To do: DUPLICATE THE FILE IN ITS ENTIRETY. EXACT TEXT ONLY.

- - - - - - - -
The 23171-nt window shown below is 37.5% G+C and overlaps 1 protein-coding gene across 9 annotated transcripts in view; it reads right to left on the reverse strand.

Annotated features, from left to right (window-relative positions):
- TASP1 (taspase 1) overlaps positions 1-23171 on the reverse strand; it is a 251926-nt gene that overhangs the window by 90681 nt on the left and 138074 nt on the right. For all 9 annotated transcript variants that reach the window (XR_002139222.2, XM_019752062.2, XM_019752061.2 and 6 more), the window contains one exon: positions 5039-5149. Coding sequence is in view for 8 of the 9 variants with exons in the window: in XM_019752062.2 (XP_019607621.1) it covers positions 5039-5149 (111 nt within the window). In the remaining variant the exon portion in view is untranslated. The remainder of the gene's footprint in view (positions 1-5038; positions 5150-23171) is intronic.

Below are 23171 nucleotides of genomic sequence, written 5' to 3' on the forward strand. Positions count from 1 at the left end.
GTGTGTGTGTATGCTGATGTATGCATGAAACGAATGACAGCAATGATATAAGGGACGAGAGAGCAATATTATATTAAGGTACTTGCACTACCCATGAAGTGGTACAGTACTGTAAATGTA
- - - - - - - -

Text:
The 23171-nt window shown below is 37.5% G+C and overlaps 1 protein-coding gene across 9 annotated transcripts in view; it reads right to left on the reverse strand.

Annotated features, from left to right (window-relative positions):
- TASP1 (taspase 1) overlaps positions 1-23171 on the reverse strand; it is a 251926-nt gene that overhangs the window by 90681 nt on the left and 138074 nt on the right. For all 9 annotated transcript variants that reach the window (XR_002139222.2, XM_019752062.2, XM_019752061.2 and 6 more), the window contains one exon: positions 5039-5149. Coding sequence is in view for 8 of the 9 variants with exons in the window: in XM_019752062.2 (XP_019607621.1) it covers positions 5039-5149 (111 nt within the window). In the remaining variant the exon portion in view is untranslated. The remainder of the gene's footprint in view (positions 1-5038; positions 5150-23171) is intronic.

Below are 23171 nucleotides of genomic sequence, written 5' to 3' on the forward strand. Positions count from 1 at the left end.
GTGTGTGTGTATGCTGATGTATGCATGAAACGAATGACAGCAATGATATAAGGGACGAGAGAGCAATATTATATTAAGGTACTTGCACTACCCATGAAGTGGTACAGTACTGTAAATGTA